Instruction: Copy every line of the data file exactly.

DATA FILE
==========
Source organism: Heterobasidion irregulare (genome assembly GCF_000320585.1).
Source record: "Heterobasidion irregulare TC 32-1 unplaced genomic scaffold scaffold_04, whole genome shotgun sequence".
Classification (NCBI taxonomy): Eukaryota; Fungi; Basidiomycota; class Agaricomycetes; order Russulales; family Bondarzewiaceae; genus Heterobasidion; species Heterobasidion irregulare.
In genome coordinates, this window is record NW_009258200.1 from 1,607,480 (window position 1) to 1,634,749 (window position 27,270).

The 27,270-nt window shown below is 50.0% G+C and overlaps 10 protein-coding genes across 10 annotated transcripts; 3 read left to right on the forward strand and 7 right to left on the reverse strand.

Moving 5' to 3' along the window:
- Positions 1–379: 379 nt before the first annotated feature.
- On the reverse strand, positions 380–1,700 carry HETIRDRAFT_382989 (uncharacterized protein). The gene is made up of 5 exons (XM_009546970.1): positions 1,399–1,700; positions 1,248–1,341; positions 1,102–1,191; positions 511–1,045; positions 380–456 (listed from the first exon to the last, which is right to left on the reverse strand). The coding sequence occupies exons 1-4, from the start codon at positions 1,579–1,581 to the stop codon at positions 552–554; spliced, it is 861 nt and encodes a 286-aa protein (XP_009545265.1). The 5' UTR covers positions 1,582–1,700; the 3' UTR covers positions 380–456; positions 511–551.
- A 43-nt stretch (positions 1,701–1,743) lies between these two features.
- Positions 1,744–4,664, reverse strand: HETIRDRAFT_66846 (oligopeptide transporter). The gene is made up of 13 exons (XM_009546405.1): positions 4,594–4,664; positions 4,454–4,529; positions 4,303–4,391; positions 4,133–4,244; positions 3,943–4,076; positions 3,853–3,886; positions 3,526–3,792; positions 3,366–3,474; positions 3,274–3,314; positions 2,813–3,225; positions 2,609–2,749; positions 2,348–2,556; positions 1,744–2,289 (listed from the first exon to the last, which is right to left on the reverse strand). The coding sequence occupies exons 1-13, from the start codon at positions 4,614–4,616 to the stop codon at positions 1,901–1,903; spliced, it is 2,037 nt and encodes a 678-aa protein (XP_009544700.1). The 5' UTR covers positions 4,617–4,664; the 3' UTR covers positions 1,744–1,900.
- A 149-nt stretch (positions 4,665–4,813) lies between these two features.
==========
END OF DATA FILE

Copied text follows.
Source organism: Heterobasidion irregulare (genome assembly GCF_000320585.1).
Source record: "Heterobasidion irregulare TC 32-1 unplaced genomic scaffold scaffold_04, whole genome shotgun sequence".
Classification (NCBI taxonomy): Eukaryota; Fungi; Basidiomycota; class Agaricomycetes; order Russulales; family Bondarzewiaceae; genus Heterobasidion; species Heterobasidion irregulare.
In genome coordinates, this window is record NW_009258200.1 from 1,607,480 (window position 1) to 1,634,749 (window position 27,270).

The 27,270-nt window shown below is 50.0% G+C and overlaps 10 protein-coding genes across 10 annotated transcripts; 3 read left to right on the forward strand and 7 right to left on the reverse strand.

Moving 5' to 3' along the window:
- Positions 1–379: 379 nt before the first annotated feature.
- On the reverse strand, positions 380–1,700 carry HETIRDRAFT_382989 (uncharacterized protein). The gene is made up of 5 exons (XM_009546970.1): positions 1,399–1,700; positions 1,248–1,341; positions 1,102–1,191; positions 511–1,045; positions 380–456 (listed from the first exon to the last, which is right to left on the reverse strand). The coding sequence occupies exons 1-4, from the start codon at positions 1,579–1,581 to the stop codon at positions 552–554; spliced, it is 861 nt and encodes a 286-aa protein (XP_009545265.1). The 5' UTR covers positions 1,582–1,700; the 3' UTR covers positions 380–456; positions 511–551.
- A 43-nt stretch (positions 1,701–1,743) lies between these two features.
- Positions 1,744–4,664, reverse strand: HETIRDRAFT_66846 (oligopeptide transporter). The gene is made up of 13 exons (XM_009546405.1): positions 4,594–4,664; positions 4,454–4,529; positions 4,303–4,391; positions 4,133–4,244; positions 3,943–4,076; positions 3,853–3,886; positions 3,526–3,792; positions 3,366–3,474; positions 3,274–3,314; positions 2,813–3,225; positions 2,609–2,749; positions 2,348–2,556; positions 1,744–2,289 (listed from the first exon to the last, which is right to left on the reverse strand). The coding sequence occupies exons 1-13, from the start codon at positions 4,614–4,616 to the stop codon at positions 1,901–1,903; spliced, it is 2,037 nt and encodes a 678-aa protein (XP_009544700.1). The 5' UTR covers positions 4,617–4,664; the 3' UTR covers positions 1,744–1,900.
- A 149-nt stretch (positions 4,665–4,813) lies between these two features.